Faith traditions have something to say about labor. To find out what, Amalgamated Transit Union (ATU) Local 757 invited several clerics to attend its May 9 general membership meeting, which coincidentally takes place at a Salvation Army building near the union hall.
Father Jack Mosbrucker, a retired Roman Catholic priest, and Rev. Eugene Ross of the United Church of Christ accepted the invitation. Labor lawyer Barbara Diamond, a member of Havurah Shalom synagogue, stood in for a rabbi who could not attend.
“In the Catholic Church, we have what they call ‘Catholic Social Teaching,’” explained Mosbrucker, former pastor of St. Charles Borromeo and St. Therese parishes in Northeast Portland. “Some say it’s one of the best-kept secrets of the Catholic Church: Nobody knows we have it.”
Catholic Social Teaching is a body of doctrine, drawn from several papal pronouncements, that outlines the church position on social justice.
“[It] envisions a society where every person has dignity, a society that cares for every one of its members,” Mosbrucker said. “For us, unions ought to exist because they give the people the possibility of working together and building themselves up.”
Protestant denominations have similar pronouncements, Ross said, based on scripture.
“It’s easy for us to think we live in the most unjust time, but if we look at scripture, we recognize that injustice has been around a long time,” Ross said. “Our work as a faith community is to call people’s attention to where there is injustice, and to work for justice.”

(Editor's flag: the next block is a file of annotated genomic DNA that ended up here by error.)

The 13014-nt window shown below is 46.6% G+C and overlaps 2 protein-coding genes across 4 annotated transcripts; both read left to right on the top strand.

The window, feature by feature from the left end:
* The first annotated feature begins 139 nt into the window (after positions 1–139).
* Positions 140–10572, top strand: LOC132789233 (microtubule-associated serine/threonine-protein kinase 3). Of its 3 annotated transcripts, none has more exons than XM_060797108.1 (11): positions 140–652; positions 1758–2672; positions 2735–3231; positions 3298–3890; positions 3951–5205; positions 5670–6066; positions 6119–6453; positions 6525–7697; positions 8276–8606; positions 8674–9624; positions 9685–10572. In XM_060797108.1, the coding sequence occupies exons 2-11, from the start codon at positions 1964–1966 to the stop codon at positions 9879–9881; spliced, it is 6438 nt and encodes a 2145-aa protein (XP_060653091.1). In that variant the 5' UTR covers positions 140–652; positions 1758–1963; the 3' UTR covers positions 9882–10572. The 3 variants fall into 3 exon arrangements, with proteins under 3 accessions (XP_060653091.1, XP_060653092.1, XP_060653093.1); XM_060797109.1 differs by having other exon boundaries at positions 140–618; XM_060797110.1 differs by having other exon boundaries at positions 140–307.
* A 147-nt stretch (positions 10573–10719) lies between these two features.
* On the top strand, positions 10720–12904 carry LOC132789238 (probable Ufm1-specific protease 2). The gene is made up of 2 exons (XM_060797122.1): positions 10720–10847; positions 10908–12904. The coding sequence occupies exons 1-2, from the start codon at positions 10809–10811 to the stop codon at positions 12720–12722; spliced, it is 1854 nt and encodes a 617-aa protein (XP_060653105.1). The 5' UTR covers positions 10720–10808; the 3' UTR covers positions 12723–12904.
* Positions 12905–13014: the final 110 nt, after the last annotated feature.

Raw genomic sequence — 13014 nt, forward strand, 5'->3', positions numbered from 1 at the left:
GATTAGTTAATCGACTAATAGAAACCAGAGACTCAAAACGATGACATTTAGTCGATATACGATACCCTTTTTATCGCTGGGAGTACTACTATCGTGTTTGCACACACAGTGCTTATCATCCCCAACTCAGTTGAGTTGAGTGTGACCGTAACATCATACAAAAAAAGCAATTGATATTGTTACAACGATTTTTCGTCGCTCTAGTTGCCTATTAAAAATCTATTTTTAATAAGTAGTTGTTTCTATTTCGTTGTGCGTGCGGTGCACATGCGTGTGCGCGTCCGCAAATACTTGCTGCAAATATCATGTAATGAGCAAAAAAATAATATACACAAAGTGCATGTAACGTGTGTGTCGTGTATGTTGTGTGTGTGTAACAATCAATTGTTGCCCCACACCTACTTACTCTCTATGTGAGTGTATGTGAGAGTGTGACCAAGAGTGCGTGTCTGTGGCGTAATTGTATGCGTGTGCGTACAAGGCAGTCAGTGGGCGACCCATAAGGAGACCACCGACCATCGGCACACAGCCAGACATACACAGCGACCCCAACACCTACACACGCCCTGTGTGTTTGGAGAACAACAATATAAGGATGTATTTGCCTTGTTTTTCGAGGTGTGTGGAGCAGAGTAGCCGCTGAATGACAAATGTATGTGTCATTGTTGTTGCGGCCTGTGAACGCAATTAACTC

Diamond, who introduced herself as a Jewish mother, spoke of her surprise, during preparations for her son’s bar mitzvah, to see many analogies between the commandments of the Torah and modern-day workers’ rights protections.
“There’s nothing in religion that’s against the union movement,” Diamond said. “I think we’ve got a lot of good stuff in spiritual teachings that can help us get through to many of our members for whom faith is a daily force for enrichment.”
Over half of the ATU members in attendance raised their hands when asked how many belong to a church of some kind. But only one hand went up when Mosbrucker asked how many had spoken to their cleric about the union.
“If you’re a member of the congregation, you ought to be talking about the union with your church leaders,” Mosbrucker said, “and if they don’t know about it, educate them.”